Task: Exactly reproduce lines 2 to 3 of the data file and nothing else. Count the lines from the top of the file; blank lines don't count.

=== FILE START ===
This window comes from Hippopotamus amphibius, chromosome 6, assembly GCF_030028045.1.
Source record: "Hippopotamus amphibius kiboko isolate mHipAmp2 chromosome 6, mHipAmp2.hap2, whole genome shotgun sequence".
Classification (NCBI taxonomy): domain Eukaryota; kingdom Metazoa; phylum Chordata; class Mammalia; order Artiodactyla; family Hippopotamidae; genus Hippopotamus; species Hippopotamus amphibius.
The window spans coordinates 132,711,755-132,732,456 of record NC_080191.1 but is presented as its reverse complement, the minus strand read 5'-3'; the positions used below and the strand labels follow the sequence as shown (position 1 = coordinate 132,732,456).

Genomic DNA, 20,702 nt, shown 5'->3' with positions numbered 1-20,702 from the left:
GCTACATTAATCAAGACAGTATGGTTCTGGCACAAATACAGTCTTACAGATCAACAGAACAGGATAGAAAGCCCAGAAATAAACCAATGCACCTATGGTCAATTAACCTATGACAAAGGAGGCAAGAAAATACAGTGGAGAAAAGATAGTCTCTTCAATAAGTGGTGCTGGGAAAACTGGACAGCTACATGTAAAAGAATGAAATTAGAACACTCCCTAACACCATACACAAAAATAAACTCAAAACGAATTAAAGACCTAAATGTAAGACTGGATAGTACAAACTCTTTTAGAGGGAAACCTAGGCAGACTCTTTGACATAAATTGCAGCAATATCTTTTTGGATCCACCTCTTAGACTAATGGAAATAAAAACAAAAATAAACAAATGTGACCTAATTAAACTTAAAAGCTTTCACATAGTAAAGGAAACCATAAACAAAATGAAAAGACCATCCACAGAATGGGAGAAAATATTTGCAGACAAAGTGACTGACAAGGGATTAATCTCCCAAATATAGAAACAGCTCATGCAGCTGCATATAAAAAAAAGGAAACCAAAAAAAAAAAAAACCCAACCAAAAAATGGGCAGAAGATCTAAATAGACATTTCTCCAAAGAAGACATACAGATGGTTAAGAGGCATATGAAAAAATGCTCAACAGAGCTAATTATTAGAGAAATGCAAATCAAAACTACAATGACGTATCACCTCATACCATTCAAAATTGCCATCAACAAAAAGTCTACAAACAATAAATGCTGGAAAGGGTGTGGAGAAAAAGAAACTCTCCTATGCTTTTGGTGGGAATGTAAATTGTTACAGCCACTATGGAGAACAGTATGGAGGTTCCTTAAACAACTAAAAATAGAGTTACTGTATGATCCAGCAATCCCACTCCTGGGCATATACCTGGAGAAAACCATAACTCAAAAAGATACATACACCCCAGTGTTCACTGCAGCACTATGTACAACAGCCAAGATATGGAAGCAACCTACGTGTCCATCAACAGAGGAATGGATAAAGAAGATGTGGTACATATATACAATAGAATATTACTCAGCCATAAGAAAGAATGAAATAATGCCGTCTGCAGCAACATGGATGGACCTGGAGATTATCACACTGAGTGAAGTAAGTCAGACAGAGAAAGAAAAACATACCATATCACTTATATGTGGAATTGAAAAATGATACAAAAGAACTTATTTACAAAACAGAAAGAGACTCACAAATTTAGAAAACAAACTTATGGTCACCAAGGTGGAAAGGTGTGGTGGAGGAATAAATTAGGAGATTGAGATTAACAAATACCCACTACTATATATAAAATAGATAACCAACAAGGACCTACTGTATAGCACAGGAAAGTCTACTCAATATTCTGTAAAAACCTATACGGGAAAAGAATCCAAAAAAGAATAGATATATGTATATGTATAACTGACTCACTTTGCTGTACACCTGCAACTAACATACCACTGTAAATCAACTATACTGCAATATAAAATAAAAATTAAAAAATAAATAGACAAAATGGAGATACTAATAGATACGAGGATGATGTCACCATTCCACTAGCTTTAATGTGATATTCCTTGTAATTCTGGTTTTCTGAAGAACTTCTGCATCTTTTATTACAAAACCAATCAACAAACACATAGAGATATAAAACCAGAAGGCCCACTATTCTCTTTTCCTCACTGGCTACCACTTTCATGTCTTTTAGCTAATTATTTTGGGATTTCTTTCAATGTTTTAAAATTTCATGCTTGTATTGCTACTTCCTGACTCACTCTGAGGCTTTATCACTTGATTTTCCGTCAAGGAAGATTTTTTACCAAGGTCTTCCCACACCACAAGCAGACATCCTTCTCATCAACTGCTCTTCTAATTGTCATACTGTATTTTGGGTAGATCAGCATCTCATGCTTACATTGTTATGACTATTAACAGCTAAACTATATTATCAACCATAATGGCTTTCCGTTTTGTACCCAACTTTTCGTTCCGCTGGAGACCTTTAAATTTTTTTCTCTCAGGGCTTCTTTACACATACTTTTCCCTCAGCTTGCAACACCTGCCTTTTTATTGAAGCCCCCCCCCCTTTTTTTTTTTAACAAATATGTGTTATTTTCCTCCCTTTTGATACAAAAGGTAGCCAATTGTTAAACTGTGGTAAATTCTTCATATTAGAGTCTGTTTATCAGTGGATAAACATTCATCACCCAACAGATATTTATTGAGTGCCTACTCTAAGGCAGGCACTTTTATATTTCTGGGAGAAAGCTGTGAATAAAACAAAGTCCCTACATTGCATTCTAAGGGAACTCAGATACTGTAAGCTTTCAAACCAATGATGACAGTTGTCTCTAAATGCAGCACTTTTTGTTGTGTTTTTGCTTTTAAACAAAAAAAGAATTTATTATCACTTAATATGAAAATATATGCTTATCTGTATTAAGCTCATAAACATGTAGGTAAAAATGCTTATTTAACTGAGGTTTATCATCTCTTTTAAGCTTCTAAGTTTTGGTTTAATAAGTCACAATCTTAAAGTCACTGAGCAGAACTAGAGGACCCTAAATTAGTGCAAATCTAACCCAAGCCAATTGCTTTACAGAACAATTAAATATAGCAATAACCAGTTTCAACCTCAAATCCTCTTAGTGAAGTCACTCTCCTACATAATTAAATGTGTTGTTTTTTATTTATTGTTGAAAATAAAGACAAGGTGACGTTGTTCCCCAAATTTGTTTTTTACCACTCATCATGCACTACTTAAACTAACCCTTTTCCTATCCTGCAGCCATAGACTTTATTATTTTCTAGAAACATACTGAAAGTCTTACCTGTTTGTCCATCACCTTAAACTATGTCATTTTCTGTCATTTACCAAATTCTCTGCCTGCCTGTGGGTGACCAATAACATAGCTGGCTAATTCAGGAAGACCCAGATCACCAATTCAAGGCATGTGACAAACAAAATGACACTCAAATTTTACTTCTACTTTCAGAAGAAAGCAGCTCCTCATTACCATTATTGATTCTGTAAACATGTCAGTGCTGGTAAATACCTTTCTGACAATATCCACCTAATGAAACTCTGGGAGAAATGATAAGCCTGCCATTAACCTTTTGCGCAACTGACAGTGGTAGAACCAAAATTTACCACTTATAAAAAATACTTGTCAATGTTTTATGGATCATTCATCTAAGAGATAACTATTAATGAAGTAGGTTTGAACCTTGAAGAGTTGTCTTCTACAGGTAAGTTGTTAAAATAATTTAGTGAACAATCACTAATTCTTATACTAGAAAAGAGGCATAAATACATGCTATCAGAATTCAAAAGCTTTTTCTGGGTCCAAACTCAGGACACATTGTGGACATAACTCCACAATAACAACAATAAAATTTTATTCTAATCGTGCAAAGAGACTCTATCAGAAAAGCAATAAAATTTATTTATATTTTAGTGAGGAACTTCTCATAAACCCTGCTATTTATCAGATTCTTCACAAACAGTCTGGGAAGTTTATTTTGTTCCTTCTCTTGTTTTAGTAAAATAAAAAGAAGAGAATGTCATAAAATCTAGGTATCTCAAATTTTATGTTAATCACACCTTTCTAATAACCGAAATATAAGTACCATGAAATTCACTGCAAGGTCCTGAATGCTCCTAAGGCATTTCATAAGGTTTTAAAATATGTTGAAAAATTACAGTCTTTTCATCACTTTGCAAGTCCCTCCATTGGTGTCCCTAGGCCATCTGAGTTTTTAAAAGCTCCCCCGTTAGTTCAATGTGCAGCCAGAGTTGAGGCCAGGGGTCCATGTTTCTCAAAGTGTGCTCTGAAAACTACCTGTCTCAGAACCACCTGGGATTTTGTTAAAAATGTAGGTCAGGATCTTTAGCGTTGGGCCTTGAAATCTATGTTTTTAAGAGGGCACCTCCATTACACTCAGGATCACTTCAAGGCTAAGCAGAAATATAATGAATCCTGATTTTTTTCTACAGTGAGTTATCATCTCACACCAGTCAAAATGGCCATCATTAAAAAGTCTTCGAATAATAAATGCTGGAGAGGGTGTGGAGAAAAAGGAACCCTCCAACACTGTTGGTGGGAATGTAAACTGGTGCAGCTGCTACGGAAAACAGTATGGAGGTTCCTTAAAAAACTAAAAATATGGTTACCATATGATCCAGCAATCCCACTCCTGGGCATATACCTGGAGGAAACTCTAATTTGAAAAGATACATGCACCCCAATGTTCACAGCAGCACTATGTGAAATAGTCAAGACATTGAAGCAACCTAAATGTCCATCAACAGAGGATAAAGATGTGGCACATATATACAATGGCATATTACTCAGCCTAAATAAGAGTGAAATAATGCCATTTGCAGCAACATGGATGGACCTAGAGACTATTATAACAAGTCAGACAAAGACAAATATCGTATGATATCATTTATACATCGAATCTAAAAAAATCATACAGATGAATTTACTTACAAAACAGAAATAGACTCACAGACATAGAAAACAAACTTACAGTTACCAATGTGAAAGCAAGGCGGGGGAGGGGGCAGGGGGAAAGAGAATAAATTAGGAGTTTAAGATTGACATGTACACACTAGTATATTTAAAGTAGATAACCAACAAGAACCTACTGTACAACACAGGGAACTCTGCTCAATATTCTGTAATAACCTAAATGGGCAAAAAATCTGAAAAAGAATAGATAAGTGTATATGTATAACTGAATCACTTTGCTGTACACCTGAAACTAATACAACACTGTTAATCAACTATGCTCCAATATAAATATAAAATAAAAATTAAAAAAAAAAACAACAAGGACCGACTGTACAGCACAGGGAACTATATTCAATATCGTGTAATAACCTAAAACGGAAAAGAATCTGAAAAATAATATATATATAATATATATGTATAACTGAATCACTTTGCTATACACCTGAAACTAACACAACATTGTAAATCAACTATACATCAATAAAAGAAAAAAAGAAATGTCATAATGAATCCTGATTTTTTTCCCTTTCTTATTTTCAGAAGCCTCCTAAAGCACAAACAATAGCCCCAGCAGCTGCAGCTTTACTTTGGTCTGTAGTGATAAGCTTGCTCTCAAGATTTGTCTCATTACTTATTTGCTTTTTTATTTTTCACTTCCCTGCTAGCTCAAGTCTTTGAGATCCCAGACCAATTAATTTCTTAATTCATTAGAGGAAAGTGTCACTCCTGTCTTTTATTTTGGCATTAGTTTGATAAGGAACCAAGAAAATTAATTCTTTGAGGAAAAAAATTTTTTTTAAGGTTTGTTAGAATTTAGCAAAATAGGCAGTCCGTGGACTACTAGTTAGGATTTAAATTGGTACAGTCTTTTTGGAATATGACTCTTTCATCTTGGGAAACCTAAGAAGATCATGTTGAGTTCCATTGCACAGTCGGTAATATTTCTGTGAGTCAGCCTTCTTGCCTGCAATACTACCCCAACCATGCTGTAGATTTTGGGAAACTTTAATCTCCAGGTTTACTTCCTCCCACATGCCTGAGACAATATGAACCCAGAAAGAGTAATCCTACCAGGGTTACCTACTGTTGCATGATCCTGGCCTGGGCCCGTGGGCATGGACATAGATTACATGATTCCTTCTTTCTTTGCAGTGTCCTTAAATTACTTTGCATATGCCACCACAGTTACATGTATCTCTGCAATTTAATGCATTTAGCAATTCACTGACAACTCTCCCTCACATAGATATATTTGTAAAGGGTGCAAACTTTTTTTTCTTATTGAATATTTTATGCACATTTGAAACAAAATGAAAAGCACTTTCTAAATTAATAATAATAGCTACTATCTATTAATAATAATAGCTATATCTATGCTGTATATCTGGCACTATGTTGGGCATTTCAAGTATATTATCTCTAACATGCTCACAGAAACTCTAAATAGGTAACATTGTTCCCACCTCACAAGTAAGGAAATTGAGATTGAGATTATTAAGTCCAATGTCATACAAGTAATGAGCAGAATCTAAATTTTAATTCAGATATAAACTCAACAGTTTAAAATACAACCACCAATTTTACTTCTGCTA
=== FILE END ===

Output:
Source record: "Hippopotamus amphibius kiboko isolate mHipAmp2 chromosome 6, mHipAmp2.hap2, whole genome shotgun sequence".
Classification (NCBI taxonomy): domain Eukaryota; kingdom Metazoa; phylum Chordata; class Mammalia; order Artiodactyla; family Hippopotamidae; genus Hippopotamus; species Hippopotamus amphibius.